To say CCJS ’06 alumna Katherine Imp went far after graduating from the University of Maryland would be quite the understatement. Imp was fresh out of the University of Illinois College of Law when she decided to confront one of the longest hikes in the United States: the Appalachian Trail. Alongside her two hiking companions--her best friend and her brother--Imp set out on a 2,181-mile journey from Georgia to Maine, and decided to capture the entire six-month adventure on camera.

Imp directed, filmed, and produced the documentary which now bares the nameBeauty Beneath the Dirt.”

This inspiring documentary portrays the challenges that the hikers faced during their trek. The beautiful yet grueling terrain tested their physical strength, and their relationships with one another.

The film displays the complications that exist between siblings and friends. Each hiker learns more about themselves and each other throughout the course of the film.

“Film is a powerful way to tell a story. It can inform and educate, it can provoke laughter and tears, and it can make people think differently about themselves, their relationships and the world around them,” Imp said. “I wanted to tell a story through film that could do all of the above, and I think ‘Beauty Beneath the Dirt’ accomplishes just that.”

Despite the challenges of compiling a documentary and making this hike, Imp doesn’t have any regrets.  

“I am forever changed by this experience in a positive way,” she explained. “I also have been told by many people through emails, letters and speaking engagements that the film inspired them to go after their dreams, to rekindle a relationship with a sibling or friend, or to simply go for a hike and enjoy nature. The fact that I was able to put something into the world that elicited this kind of response is more rewarding to me than the experience itself.”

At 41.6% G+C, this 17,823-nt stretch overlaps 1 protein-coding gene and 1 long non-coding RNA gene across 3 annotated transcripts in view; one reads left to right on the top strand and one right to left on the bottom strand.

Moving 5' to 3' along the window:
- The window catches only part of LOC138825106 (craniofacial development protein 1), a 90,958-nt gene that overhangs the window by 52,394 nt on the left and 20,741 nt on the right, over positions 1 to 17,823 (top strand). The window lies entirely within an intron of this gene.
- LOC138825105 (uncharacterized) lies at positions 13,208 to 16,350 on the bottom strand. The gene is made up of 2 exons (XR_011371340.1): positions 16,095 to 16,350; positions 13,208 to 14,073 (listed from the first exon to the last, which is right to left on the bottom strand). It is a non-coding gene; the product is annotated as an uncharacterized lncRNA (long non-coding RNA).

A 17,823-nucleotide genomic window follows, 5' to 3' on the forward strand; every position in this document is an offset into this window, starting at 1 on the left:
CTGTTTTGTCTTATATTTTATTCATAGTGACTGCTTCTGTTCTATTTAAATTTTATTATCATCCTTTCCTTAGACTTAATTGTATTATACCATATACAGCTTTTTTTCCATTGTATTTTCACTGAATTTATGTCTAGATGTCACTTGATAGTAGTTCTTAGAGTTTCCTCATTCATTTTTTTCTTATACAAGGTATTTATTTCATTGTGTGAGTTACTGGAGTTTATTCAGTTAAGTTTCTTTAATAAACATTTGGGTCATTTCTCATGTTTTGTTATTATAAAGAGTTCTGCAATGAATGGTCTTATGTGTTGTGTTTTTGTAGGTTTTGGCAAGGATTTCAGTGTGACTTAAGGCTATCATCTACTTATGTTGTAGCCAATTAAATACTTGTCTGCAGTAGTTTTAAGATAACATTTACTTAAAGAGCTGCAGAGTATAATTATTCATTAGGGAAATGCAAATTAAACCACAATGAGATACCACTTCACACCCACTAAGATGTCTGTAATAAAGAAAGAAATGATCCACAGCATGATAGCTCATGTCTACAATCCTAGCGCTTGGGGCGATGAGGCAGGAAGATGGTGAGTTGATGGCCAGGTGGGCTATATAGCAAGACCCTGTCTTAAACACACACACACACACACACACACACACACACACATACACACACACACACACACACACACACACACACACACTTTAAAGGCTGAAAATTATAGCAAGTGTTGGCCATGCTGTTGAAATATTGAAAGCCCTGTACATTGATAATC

After wrapping up her work with “Beauty Beneath the Dirt,” Imp achieved her goal of becoming an entertainment lawyer. She says it was at the University of Maryland where she discovered her passion for the law.  

“UMD gave me the tools to make an informed decision about entering the legal field, but then over time I learned more about the law and my own interests that informed my decision to build an entertainment law practice,” she said.

Imp’s  involvement in various on-campus organizations helped point her in the direction of pursuing a career in law.  

UMD, and BSOS in particular, introduced me to new hobbies and areas of study that I didn’t even know existed prior to attending the university. These experiences helped shape my interests and the person I am today,”  she said.

Imp now works for Greenberg Traurig LLP in Los Angeles where she is working to expand her knowledge and grow her practice.

“This firm allows me to pursue my interest in entertainment law at the highest level with some of the best entertainment attorneys in the world,” she explained.  

Imp will be sitting on a panel called Terps in Entertainment on Thursday, June 7 at the Paley Center for Media. Three other Terps will also be sitting on the panel: Lindsey Kasabian, Adam Shapiro, and Leigh Wilson-Smiley. This panel will give Terps who have an interest in the show-biz a chance to learn more about the industry.

Katherine Imp headshot